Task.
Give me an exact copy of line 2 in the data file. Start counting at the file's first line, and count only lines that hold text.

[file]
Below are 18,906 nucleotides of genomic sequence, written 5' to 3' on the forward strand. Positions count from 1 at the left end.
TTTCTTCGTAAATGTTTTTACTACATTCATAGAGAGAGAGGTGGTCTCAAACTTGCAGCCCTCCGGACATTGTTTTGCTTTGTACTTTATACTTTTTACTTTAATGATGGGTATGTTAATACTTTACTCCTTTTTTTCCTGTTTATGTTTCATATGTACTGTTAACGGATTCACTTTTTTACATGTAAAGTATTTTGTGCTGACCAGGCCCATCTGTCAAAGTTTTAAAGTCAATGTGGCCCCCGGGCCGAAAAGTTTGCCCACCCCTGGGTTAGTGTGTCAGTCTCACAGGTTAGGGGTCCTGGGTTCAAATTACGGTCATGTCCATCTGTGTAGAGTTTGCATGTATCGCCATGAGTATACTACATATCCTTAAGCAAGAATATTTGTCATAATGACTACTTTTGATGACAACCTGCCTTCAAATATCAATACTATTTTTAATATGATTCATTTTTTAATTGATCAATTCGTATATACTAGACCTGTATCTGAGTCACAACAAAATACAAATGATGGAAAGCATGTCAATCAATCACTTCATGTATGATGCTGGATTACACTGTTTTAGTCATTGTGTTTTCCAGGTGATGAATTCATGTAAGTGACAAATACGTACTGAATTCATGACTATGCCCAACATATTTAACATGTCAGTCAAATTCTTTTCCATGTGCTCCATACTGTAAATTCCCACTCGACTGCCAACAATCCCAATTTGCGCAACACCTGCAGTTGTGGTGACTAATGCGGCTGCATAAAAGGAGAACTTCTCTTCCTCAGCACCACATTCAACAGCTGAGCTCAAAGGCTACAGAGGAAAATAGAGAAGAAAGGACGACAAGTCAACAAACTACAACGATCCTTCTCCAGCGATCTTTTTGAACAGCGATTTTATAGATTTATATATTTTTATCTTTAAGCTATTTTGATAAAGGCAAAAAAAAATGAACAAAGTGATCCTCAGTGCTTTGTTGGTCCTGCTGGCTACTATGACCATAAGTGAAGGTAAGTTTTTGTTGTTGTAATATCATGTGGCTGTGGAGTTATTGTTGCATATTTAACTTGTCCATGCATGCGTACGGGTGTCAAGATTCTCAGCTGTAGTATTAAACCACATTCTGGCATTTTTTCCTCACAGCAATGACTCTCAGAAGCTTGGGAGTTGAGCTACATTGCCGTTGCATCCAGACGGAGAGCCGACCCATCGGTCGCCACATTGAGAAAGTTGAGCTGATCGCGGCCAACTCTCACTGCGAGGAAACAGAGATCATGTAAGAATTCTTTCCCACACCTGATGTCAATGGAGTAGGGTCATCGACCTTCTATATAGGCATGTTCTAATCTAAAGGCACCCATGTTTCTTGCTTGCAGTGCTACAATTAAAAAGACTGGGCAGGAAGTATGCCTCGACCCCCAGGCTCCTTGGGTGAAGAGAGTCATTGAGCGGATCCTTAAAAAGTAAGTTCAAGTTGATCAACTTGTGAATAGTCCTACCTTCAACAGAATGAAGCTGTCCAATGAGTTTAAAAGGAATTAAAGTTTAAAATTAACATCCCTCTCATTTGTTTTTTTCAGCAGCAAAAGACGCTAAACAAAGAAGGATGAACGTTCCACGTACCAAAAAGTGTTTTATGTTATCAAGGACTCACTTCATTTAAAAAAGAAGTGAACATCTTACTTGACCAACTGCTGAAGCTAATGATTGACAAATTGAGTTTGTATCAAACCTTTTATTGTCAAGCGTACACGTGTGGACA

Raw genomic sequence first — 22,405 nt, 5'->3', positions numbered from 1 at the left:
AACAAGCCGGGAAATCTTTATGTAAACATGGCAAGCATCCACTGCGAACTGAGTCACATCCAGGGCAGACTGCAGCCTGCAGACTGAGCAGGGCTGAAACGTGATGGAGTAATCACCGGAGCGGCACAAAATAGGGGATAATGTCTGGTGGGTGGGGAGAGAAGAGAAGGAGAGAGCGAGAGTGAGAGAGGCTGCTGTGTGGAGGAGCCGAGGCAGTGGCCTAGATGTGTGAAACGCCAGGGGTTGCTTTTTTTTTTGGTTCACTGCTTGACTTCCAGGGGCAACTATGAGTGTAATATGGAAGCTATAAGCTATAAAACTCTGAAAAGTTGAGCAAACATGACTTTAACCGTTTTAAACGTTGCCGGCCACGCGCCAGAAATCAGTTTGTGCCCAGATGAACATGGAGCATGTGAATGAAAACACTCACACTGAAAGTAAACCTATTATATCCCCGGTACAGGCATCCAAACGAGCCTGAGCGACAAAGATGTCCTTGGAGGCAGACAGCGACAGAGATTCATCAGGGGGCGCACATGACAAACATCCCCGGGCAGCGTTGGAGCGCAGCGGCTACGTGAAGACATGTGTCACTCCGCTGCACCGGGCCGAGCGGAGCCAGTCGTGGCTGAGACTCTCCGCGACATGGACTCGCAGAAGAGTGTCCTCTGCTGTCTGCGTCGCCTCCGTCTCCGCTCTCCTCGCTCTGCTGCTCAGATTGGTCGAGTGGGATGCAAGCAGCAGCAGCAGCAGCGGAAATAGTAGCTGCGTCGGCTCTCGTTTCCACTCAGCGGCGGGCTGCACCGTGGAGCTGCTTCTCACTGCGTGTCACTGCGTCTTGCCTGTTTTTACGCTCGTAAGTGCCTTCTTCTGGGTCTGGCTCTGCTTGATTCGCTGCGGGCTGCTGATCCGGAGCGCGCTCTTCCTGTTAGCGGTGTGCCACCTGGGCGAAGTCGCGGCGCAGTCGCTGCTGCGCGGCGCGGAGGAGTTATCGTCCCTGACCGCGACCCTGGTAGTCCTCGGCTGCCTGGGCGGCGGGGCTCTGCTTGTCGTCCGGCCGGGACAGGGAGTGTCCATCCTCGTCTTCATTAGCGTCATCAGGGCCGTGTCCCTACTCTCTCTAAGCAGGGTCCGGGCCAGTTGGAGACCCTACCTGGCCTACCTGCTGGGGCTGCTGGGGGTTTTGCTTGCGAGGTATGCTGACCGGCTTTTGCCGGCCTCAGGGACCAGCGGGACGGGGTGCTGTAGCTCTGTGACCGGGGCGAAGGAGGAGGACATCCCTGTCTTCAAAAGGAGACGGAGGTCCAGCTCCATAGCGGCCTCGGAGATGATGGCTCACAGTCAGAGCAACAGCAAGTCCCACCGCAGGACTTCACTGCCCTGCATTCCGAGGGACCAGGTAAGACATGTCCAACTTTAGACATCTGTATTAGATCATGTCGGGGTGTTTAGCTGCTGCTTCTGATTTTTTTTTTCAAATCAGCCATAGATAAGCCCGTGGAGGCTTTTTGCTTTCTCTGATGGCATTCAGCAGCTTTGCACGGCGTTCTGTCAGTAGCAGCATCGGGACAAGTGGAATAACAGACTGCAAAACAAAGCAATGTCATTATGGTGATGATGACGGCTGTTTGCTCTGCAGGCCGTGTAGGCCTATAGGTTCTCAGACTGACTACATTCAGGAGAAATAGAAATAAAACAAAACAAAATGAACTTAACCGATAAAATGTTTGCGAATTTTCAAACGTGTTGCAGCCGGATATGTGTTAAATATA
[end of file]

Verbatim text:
TTTCTTCGTAAATGTTTTTACTACATTCATAGAGAGAGAGGTGGTCTCAAACTTGCAGCCCTCCGGACATTGTTTTGCTTTGTACTTTATACTTTTTACTTTAATGATGGGTATGTTAATACTTTACTCCTTTTTTTCCTGTTTATGTTTCATATGTACTGTTAACGGATTCACTTTTTTACATGTAAAGTATTTTGTGCTGACCAGGCCCATCTGTCAAAGTTTTAAAGTCAATGTGGCCCCCGGGCCGAAAAGTTTGCCCACCCCTGGGTTAGTGTGTCAGTCTCACAGGTTAGGGGTCCTGGGTTCAAATTACGGTCATGTCCATCTGTGTAGAGTTTGCATGTATCGCCATGAGTATACTACATATCCTTAAGCAAGAATATTTGTCATAATGACTACTTTTGATGACAACCTGCCTTCAAATATCAATACTATTTTTAATATGATTCATTTTTTAATTGATCAATTCGTATATACTAGACCTGTATCTGAGTCACAACAAAATACAAATGATGGAAAGCATGTCAATCAATCACTTCATGTATGATGCTGGATTACACTGTTTTAGTCATTGTGTTTTCCAGGTGATGAATTCATGTAAGTGACAAATACGTACTGAATTCATGACTATGCCCAACATATTTAACATGTCAGTCAAATTCTTTTCCATGTGCTCCATACTGTAAATTCCCACTCGACTGCCAACAATCCCAATTTGCGCAACACCTGCAGTTGTGGTGACTAATGCGGCTGCATAAAAGGAGAACTTCTCTTCCTCAGCACCACATTCAACAGCTGAGCTCAAAGGCTACAGAGGAAAATAGAGAAGAAAGGACGACAAGTCAACAAACTACAACGATCCTTCTCCAGCGATCTTTTTGAACAGCGATTTTATAGATTTATATATTTTTATCTTTAAGCTATTTTGATAAAGGCAAAAAAAAATGAACAAAGTGATCCTCAGTGCTTTGTTGGTCCTGCTGGCTACTATGACCATAAGTGAAGGTAAGTTTTTGTTGTTGTAATATCATGTGGCTGTGGAGTTATTGTTGCATATTTAACTTGTCCATGCATGCGTACGGGTGTCAAGATTCTCAGCTGTAGTATTAAACCACATTCTGGCATTTTTTCCTCACAGCAATGACTCTCAGAAGCTTGGGAGTTGAGCTACATTGCCGTTGCATCCAGACGGAGAGCCGACCCATCGGTCGCCACATTGAGAAAGTTGAGCTGATCGCGGCCAACTCTCACTGCGAGGAAACAGAGATCATGTAAGAATTCTTTCCCACACCTGATGTCAATGGAGTAGGGTCATCGACCTTCTATATAGGCATGTTCTAATCTAAAGGCACCCATGTTTCTTGCTTGCAGTGCTACAATTAAAAAGACTGGGCAGGAAGTATGCCTCGACCCCCAGGCTCCTTGGGTGAAGAGAGTCATTGAGCGGATCCTTAAAAAGTAAGTTCAAGTTGATCAACTTGTGAATAGTCCTACCTTCAACAGAATGAAGCTGTCCAATGAGTTTAAAAGGAATTAAAGTTTAAAATTAACATCCCTCTCATTTGTTTTTTTCAGCAGCAAAAGACGCTAAACAAAGAAGGATGAACGTTCCACGTACCAAAAAGTGTTTTATGTTATCAAGGACTCACTTCATTTAAAAAAGAAGTGAACATCTTACTTGACCAACTGCTGAAGCTAATGATTGACAAATTGAGTTTGTATCAAACCTTTTATTGTCAAGCGTACACGTGTGGACA